Tuesday, April 6, 2010

Virtualization using Smartphone Hypervisors

Gartner has released its 2009 hype cycle report for mobile device technologies. The hype cycle outlines 22 technologies at different stages of development and adoption cycle. A lot of hype has already been created around virtualization, cloud computing, Software-as-a-services etc. which now are well on their way for the mainstream adoption although with some hiccups.
The virtualization technology has also found a place for itself in the hype cycle for mobile device technologies. Gartner has included “Smart phone Hypervisors” as emerging technology in its first phase of a Hype Cycle called as "technology trigger" which is breakthrough of product launch or other event that generates significant press and interest.
Smartphone Hypervisors as a technology is a thin layer of virtualization software running on top of smartphone hardware which would essentially break dependencies between hardware and smartphone operating systems by virtually isolating the operating systems from the underlaying hardware architecture. So effectively, (OS+Apps) running on smartphone are not aware of the hardware on which they are running. As published in my earlier blogpost on mobile apps, there are virtually whole host of operating systems in the market, right from proprietary systems such as iphone, blackberry or Qualcomm or some are open system architecture based. 
Looking at current available hardware and OS solutions for smartphones, it is not difficult to realize that these hardware and Operating systems have strong dependencies on each other. The benefit arising out of this arrangement is that we get a stable and high performing product. This very stringent but successful means is well being utilized as strong business strategy by companies like Apple for delivering great products to market. We may have alternatives such as symbian or Microsoft mobile OS which run of different hardware platforms and produce mixed results. However, vendors still have a tough time in making them work for these platforms. Hypervisor technology is the first step towards making standardization across different operating systems and hardware platforms for smartphones. If there is a hypervisor layer which can standardise and simplify what is presented to software then compatibility becomes less of an issue.  Mobile OS software becomes a whole lot easier to write and new mobile phones can be released to market a lot quicker.  The need for extensive test and development is cut dramatically for both the handset manufacturer and the mobile OS manufacturers. The usual strategic benefits would be:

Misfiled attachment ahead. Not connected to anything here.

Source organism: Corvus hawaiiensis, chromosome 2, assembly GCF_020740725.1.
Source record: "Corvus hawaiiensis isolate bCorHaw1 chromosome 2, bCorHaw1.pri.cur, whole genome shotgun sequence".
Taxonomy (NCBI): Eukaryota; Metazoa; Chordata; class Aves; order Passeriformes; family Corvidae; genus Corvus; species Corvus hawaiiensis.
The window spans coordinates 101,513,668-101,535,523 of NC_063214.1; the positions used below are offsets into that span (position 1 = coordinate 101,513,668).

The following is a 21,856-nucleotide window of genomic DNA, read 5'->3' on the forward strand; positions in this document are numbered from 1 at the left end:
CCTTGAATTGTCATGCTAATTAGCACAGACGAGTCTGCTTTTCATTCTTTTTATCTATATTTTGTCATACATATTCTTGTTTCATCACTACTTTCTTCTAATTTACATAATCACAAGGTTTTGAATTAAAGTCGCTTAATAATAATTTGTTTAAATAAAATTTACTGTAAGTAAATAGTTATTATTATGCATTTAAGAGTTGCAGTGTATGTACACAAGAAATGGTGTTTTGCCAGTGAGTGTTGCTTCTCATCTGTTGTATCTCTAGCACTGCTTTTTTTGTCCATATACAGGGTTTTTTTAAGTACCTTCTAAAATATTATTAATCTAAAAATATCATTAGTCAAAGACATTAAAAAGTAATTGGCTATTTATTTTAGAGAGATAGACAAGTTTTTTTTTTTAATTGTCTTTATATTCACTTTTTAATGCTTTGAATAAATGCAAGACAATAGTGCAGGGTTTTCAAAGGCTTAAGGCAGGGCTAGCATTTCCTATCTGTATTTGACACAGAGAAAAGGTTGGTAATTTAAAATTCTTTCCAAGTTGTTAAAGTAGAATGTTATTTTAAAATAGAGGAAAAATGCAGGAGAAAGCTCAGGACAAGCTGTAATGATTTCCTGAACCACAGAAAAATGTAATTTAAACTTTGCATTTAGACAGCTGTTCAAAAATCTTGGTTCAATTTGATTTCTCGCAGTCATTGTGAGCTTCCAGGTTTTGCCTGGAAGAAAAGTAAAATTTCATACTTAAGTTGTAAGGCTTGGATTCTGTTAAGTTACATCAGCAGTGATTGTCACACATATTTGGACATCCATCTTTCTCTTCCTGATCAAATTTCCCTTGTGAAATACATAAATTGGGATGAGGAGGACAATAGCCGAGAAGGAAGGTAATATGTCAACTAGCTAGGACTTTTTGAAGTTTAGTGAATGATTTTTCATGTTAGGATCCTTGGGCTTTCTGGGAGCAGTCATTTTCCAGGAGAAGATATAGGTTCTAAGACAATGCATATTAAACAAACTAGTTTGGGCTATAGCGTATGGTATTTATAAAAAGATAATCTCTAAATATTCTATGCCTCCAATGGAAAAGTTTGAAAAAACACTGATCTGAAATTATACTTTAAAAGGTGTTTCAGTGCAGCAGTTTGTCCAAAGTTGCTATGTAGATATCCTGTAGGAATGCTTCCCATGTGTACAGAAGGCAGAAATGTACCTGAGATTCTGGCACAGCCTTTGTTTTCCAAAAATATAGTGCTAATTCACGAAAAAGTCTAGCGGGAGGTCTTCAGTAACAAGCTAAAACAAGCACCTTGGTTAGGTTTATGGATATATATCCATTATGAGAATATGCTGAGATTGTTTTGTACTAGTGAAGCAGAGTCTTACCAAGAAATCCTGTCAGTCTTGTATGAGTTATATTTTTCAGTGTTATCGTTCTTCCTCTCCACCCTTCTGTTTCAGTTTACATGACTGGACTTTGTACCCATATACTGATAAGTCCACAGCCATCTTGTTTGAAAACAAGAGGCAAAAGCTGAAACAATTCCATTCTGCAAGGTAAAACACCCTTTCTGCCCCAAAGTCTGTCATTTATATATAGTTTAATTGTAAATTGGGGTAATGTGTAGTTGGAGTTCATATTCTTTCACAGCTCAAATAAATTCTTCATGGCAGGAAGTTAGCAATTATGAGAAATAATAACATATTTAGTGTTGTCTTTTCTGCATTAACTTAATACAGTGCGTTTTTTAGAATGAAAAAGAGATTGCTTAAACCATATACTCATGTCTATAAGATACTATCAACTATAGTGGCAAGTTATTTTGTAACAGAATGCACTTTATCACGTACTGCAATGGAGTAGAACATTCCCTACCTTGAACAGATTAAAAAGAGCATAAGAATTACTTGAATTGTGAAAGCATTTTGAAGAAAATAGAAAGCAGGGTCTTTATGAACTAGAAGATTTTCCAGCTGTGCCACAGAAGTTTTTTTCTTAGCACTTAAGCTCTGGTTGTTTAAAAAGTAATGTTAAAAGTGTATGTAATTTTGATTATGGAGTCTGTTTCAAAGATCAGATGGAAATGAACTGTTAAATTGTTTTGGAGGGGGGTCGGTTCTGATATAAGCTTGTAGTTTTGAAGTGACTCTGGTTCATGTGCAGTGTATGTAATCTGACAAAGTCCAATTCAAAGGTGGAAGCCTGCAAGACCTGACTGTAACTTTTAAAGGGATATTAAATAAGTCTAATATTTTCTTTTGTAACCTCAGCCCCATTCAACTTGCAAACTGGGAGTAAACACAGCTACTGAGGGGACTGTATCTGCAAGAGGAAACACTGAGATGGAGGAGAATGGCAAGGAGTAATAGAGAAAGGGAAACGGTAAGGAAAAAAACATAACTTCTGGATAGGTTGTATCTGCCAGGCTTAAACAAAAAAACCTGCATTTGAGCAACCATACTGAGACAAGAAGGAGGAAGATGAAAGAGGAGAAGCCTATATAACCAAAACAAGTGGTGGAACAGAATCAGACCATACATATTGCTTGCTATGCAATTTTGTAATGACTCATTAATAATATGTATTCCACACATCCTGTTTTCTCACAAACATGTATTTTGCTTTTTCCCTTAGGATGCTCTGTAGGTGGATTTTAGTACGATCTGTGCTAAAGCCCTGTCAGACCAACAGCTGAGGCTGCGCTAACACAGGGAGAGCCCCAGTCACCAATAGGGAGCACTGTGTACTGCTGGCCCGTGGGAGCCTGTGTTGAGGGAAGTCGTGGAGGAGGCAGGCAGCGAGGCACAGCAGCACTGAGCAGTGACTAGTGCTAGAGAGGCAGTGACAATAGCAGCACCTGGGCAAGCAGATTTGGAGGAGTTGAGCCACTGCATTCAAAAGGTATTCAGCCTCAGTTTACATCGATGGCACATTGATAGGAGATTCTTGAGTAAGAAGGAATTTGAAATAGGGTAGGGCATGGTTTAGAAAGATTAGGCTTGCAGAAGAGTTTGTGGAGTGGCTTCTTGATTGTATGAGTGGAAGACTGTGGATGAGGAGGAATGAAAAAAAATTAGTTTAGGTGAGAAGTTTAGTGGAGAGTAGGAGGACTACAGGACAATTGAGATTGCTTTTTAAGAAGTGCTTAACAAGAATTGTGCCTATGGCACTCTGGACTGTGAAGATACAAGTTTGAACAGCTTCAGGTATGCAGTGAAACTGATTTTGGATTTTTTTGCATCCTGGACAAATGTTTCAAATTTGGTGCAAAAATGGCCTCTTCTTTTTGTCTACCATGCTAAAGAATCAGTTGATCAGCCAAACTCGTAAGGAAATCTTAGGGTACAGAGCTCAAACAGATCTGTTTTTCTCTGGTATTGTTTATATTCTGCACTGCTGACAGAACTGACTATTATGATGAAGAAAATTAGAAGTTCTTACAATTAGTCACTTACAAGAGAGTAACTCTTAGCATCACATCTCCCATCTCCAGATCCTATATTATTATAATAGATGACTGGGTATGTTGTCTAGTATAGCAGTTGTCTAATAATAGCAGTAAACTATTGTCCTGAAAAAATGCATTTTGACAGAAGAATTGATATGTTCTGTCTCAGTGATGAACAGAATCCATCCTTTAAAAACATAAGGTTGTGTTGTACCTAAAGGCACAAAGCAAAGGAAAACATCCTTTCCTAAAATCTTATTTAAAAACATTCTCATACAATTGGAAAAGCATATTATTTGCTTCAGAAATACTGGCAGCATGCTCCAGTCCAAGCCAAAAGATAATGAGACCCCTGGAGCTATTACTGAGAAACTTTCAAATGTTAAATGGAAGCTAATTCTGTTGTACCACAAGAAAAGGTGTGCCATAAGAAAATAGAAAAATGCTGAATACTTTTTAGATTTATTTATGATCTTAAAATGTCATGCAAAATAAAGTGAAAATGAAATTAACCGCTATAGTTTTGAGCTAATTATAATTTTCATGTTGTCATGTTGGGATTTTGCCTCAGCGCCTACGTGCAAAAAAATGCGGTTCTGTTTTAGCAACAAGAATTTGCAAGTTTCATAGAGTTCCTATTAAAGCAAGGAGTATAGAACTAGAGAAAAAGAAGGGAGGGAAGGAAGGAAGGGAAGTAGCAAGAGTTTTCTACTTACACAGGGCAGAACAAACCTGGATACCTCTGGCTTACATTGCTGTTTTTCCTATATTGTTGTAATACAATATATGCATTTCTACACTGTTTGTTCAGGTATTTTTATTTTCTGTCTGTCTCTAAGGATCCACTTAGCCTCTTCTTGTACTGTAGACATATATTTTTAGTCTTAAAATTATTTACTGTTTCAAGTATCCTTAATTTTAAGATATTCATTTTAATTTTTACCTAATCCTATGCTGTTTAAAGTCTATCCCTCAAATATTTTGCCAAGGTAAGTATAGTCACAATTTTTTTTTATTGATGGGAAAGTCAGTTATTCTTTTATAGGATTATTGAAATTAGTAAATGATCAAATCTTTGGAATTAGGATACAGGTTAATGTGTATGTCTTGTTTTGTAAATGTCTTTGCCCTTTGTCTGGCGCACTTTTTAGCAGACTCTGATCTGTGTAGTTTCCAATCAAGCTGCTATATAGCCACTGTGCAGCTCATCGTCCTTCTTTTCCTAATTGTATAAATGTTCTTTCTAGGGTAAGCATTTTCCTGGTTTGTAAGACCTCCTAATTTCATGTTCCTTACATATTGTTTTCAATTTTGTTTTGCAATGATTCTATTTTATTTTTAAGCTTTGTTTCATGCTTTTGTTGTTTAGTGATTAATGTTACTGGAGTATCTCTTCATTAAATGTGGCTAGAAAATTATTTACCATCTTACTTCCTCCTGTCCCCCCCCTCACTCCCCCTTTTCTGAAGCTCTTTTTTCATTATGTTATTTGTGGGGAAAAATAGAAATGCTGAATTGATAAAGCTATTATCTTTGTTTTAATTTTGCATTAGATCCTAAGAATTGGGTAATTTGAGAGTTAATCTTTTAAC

·         Break dependencies between OS and hardware there by introducing standardization in the industry.
·         Manage OS and application as single unit by encapsulating them into VMs there by providing strong fault and security isolation. This may solve the security challenges which will be faced by mobile operators as more and more intelligent devices will get added.
·         VMs are hardware-independent: they can be provisioned anywhere and faster thus improving time to market.
There are three main players in this market place at present Trango, VirtualLogix and OKLabs.  Interestingly of the three, only OKLabs actually has it’s hypervisor product in handsets that have actually been released to market. At this point VMWare has acquired Trango, and Ctrix has made investments and partnerships with Open Kernel Labs. Right now the Trango hypervisor supports an interesting (but very limited) range of real-time OSes, including: Windows CE 5.0 and 6.0, Linux 2.6.x, Symbian 9.x, eCos, µITRON NORTi and µC/OS-II. Next questions would be: How will smatphone hypervisor market take off from this point? What will be strategies for players like VMWare going forward…Will the player exploit new opportunities created by cloud computing technologies? Will Cisco, Microsoft, Google or even Amazon make a similar play? 
Will soon find out in the time to come..